Moreover, it is necessary to be in direct contact with representatives of public authorities and people, because an electronic solution will be accepted by the society only if it is developed and implemented by taking into account the needs and realities at the level of community, which bring a final benefit to all: council – mayoralty – people.
Thus, on the basis of this assigned role, the responsible entity should develop an action plan for long, medium and short term that would facilitate the digitalisation of public services provided by local public authorities, as well as the access of LPAs to data/information from State Information Registers in order to perform their job duties.
In the long run, it is necessary to develop a single Web Service for LPAs, able to provide all LPAs with the possibility to digitalise their internal processes (submission of applications, issuance of documents, provision of electronic services, exchange of information between LPAs), including to consume electronic data.
In the medium term, it is proposed to study the internal processes of LPAs, organise meetings with district, local councils and mayoralties to identify the set of data/information they need to consume to perform their duties and submit a centralised application on behalf al LPAs in order to have access to data.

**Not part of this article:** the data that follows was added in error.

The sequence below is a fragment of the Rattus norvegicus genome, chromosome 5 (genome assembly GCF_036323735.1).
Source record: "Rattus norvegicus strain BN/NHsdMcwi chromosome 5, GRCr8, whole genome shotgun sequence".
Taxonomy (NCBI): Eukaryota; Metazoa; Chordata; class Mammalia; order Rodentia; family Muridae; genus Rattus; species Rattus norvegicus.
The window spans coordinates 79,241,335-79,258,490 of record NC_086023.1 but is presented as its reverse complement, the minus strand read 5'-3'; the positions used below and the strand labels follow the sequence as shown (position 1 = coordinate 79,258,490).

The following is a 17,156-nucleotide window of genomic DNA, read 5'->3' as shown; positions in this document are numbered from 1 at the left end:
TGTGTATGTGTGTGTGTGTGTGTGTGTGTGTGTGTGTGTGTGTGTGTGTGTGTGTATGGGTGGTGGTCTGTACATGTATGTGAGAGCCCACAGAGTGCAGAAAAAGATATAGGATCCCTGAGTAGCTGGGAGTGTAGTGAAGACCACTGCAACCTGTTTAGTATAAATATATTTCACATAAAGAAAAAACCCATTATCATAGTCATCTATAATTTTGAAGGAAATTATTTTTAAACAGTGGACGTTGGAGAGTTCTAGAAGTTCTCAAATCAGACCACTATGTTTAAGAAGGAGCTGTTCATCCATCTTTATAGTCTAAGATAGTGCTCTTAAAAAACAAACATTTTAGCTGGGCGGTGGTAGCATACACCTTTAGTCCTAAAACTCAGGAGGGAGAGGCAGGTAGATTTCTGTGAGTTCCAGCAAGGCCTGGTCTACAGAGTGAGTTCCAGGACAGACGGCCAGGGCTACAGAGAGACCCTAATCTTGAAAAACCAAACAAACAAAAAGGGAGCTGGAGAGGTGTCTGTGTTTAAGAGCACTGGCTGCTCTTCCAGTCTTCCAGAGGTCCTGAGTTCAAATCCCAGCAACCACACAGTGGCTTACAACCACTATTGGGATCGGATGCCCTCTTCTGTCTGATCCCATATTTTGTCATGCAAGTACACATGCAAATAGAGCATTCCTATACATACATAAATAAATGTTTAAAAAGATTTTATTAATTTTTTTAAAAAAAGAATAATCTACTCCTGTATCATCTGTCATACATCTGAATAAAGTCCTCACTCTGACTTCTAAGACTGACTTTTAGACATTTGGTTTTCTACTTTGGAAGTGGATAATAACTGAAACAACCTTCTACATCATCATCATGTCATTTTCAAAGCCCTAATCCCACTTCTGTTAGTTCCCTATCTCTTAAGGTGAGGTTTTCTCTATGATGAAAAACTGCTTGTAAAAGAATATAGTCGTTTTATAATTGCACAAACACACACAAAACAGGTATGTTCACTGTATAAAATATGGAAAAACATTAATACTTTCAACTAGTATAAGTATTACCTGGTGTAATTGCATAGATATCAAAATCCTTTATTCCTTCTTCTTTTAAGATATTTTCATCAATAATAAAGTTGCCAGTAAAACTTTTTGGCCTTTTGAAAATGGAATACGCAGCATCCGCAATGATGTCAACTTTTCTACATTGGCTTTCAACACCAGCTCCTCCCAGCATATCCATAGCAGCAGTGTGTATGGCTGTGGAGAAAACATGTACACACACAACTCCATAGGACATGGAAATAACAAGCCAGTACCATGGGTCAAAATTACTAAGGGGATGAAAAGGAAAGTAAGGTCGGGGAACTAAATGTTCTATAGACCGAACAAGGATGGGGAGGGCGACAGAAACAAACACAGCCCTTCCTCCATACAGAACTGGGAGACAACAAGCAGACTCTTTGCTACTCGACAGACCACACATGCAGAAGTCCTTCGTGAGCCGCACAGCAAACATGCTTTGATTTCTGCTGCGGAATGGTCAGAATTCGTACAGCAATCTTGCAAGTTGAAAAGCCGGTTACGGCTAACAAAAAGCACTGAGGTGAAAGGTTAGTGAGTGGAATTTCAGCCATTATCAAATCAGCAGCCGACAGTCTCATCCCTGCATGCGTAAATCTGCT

In the short run, or immediately, it is necessary to identify a target group of mayoralties, district and local councils and organise an information campaign to present the benefits of electronic data sharing via the Government Data Portal in order to pilot this scenario, which will further be implemented on the entire territory of the Republic of Moldova.
In order to cope with the digitalisation impact it is very important to ensure cooperation with political stakeholders in order to set a national perspective for the progress of e-Government in the Republic of Moldova and particularly, at local level. Political will and engagement will reduce the barriers and the reluctance of public institutions towards digitalisation, and it can also change and modernise the regulatory framework at central and local level, if necessary.
Examples of success stories
The infrastructure of LPA administration can be developed and its internal system can be debureaucratised by implementing the digital transformation of local public administration. This trend is increasing in the European Union, and success stories include the information software integrated by local e-Government – ‘City Magement’ or ‘Smart Village’ largely applied in Romania.